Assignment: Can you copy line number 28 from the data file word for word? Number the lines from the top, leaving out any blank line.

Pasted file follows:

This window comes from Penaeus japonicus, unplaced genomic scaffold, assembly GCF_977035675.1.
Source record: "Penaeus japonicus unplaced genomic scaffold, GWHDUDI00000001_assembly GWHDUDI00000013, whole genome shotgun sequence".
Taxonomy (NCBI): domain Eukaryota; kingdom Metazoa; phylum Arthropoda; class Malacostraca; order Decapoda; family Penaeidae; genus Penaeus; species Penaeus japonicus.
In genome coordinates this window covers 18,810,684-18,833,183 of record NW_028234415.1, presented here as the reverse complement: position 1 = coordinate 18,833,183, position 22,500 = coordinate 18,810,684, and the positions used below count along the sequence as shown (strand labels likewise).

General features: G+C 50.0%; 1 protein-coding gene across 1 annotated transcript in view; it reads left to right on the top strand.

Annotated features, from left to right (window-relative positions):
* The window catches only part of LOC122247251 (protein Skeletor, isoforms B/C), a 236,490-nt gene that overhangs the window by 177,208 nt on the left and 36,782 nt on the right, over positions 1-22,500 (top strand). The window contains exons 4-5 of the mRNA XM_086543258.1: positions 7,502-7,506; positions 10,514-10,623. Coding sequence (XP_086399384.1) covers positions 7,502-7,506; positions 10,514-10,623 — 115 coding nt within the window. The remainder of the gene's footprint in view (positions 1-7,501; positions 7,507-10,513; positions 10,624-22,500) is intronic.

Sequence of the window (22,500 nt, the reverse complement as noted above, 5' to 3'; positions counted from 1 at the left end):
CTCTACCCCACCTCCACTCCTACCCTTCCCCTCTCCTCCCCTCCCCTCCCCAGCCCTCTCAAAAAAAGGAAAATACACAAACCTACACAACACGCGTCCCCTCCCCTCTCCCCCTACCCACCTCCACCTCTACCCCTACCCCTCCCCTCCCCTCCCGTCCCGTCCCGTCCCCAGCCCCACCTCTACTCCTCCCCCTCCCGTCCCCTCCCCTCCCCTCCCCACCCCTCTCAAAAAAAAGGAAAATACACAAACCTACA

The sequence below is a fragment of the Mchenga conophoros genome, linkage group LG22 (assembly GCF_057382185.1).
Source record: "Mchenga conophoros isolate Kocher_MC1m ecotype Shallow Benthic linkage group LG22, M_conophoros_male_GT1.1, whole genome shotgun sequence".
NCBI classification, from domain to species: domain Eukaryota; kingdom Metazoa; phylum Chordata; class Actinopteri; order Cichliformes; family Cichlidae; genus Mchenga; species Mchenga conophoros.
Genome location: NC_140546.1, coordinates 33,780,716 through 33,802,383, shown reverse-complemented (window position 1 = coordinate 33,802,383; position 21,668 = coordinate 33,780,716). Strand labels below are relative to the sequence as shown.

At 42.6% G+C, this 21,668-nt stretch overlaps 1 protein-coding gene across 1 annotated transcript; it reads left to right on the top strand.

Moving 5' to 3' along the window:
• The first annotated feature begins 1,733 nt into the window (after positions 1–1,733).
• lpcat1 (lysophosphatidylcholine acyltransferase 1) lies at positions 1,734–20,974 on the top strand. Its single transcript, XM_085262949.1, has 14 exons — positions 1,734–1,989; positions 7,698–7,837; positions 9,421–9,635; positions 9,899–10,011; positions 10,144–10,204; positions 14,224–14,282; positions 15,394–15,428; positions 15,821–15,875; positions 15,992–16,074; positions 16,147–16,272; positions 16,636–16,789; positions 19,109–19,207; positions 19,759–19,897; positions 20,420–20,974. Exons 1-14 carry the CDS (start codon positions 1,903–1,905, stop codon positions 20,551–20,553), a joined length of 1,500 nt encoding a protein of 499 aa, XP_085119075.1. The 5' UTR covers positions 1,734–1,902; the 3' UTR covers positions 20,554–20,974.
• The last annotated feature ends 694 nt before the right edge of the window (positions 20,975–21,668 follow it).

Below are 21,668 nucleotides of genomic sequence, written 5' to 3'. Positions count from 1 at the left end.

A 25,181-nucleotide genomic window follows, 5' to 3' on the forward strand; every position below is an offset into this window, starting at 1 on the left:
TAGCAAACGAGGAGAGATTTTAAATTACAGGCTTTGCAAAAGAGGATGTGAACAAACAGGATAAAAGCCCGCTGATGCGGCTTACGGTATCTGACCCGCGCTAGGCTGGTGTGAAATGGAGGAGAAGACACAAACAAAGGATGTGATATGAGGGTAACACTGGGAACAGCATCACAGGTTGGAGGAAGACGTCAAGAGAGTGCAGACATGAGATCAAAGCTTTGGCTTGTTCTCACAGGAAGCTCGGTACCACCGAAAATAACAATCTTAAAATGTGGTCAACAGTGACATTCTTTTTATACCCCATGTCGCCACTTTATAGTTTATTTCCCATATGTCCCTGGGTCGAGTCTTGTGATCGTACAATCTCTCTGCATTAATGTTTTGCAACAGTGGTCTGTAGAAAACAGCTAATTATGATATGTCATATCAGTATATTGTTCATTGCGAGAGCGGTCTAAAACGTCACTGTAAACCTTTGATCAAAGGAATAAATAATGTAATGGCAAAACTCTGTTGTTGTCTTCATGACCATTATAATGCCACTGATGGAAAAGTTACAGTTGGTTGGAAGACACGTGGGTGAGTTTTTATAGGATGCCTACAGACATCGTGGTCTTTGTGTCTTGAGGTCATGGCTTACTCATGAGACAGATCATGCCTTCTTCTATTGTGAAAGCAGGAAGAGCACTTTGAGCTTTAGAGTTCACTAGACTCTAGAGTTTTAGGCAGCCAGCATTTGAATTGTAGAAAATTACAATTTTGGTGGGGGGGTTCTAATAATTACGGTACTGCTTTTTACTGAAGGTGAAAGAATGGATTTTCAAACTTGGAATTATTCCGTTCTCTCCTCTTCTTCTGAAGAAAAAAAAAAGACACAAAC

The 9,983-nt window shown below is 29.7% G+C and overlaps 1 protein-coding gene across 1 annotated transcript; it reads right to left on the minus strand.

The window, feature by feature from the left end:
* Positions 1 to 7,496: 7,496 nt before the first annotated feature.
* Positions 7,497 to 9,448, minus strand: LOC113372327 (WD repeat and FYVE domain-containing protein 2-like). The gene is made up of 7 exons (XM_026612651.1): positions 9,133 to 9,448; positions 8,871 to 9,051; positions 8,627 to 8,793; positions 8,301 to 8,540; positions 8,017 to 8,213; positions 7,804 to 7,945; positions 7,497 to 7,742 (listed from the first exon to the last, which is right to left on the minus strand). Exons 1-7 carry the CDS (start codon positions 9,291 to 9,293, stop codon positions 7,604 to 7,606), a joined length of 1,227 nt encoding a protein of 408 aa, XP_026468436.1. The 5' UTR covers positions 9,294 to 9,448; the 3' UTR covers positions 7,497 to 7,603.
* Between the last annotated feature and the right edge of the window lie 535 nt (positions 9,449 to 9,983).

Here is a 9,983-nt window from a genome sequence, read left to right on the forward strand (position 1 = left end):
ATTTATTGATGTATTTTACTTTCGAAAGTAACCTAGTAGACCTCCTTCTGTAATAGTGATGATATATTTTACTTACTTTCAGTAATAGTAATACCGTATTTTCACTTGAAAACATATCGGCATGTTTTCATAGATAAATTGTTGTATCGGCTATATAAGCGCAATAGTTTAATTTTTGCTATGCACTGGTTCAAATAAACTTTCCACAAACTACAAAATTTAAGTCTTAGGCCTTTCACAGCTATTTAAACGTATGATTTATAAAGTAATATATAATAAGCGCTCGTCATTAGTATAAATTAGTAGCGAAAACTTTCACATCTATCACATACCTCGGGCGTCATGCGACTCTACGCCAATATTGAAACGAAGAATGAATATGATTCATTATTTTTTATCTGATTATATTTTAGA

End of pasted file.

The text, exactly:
ATTTATTGATGTATTTTACTTTCGAAAGTAACCTAGTAGACCTCCTTCTGTAATAGTGATGATATATTTTACTTACTTTCAGTAATAGTAATACCGTATTTTCACTTGAAAACATATCGGCATGTTTTCATAGATAAATTGTTGTATCGGCTATATAAGCGCAATAGTTTAATTTTTGCTATGCACTGGTTCAAATAAACTTTCCACAAACTACAAAATTTAAGTCTTAGGCCTTTCACAGCTATTTAAACGTATGATTTATAAAGTAATATATAATAAGCGCTCGTCATTAGTATAAATTAGTAGCGAAAACTTTCACATCTATCACATACCTCGGGCGTCATGCGACTCTACGCCAATATTGAAACGAAGAATGAATATGATTCATTATTTTTTATCTGATTATATTTTAGA